22 results

  • Subject is exactly "Addams, Jane, appearance"

Hennessey recalls a meeting with Addams at Hull House. This is an excerpt from a longer article which mentions meetings with others.

Feld gives her impressions of an interview with Addams at at Hull House.

Several filmed outtakes of Jane Addams discussing the history of settlements and the work that they do with a group of children. Click this link to view the video, which comes from a 35mm nitrocellulose negative. The film is hosted by the University of South Carolina's Moving Image Research Collection. A reference card about the clip is also attached.

Addams gives an interview after landing in Hawaii discussing peace in Europe, and other topics.

Armes tells an anecdote about Addams losing her hat and Theodore Roosevelt taking his off too.

Addams speaks on women's suffrage in Birmingham and declares that women's voting power would be used to combat child labor.

Addams discusses the impact of women's fashion, and jazz on morality.

Addams spoke about the roles women are playing in the peace movement to a breakfast meeting in Topeka. The article also details other activities during her trip.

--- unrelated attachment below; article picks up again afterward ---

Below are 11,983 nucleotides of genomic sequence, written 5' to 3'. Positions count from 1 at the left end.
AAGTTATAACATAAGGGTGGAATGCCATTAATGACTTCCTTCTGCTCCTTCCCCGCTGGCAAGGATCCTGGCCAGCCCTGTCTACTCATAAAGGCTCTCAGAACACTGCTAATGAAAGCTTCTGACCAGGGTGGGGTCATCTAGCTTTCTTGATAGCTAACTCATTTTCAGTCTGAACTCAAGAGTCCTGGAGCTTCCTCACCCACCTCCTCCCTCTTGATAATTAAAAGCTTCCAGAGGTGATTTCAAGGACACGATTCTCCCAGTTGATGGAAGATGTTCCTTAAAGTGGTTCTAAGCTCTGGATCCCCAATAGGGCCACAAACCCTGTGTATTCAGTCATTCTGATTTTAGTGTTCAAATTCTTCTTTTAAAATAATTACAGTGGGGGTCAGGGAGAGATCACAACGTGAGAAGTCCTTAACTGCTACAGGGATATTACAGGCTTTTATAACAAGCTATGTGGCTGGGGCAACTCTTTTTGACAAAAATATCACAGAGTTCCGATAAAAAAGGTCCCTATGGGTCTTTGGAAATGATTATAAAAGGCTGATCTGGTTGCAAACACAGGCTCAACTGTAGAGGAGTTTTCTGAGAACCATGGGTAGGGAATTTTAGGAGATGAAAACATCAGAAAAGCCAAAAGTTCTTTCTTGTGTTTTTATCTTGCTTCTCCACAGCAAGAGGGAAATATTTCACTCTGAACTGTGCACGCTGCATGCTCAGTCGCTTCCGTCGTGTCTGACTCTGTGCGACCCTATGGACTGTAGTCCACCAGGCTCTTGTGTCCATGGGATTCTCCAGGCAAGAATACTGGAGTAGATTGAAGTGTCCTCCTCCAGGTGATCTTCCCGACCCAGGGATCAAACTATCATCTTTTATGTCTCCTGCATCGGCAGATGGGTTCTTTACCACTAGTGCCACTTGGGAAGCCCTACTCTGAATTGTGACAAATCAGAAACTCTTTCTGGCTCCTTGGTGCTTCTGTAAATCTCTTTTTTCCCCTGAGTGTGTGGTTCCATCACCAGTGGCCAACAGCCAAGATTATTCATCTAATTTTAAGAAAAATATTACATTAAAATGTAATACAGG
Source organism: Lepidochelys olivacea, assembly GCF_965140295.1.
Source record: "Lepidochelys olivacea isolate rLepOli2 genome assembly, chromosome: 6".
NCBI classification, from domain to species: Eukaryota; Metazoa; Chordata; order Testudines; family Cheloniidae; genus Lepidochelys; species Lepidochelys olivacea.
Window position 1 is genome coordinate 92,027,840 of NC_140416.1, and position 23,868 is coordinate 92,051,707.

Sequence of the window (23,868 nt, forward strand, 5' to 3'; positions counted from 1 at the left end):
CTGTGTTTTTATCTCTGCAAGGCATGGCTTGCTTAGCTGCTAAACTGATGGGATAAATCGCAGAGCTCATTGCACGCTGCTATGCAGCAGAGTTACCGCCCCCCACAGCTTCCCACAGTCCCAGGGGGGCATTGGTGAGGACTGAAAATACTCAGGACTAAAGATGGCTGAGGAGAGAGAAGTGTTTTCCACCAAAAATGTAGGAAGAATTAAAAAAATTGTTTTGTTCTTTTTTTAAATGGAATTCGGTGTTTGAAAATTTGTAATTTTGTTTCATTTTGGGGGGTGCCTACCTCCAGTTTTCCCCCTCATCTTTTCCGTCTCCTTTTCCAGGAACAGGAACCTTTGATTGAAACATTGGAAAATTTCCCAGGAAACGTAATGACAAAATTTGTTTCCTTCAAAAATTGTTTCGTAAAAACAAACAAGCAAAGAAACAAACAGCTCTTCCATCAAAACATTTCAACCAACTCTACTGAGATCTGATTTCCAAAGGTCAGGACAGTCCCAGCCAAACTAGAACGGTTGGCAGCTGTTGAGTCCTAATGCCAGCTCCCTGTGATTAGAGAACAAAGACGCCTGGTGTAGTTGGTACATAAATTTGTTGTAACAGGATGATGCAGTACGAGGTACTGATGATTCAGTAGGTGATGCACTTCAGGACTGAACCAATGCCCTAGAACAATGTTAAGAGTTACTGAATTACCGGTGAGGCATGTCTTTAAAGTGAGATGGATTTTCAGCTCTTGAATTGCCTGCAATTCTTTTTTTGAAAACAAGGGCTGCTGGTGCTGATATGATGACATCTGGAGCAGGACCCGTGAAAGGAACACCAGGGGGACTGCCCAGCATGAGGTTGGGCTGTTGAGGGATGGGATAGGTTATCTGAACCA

Addams talks with a Kansas City Star reporter about increased political participation, recreation in cities and her work as garbage collector in Chicago.

Addams discusses the need to understand the poor in order to solve the problems of poverty.

Hobhouse sends Addams wishes for improved health and tells of the political situation in Europe.

Addams and Marshall discuss play's positive effect on young children.

Addams argues that the role of women in society is broadening and will continue to expand in future.

Addams discusses her work in settlements and at Hull House with a reporter from the Topeka Daily Capital.

Addams praises the new park established in Dayton and is drowned out by children's excitement.
Needs Review


Addams is interviewed about her stance on literacy testing for immigrants, before she lobbied on Capitol Hill for the issue.

Addams, along with Aletta Jacobs and Alice Hamilton, walk in Berlin with the Brandenburg Gate in the background. Addams briefly shakes hands with filmmaker Wilbur H. Durborough and continues towards the camera. The silent film is a 12-second excerpt from Durborough's documentary On the Firing Line with the Germans, released in 1916.

Addams thanks Eisendrath for the portrait she sent her by Bashka Paeff.

Addams speaks to a crowded theater about suffrage, answering audience questions afterwards.

Addams speaks for the value of immigrants to American society. This article was drawn from a speech.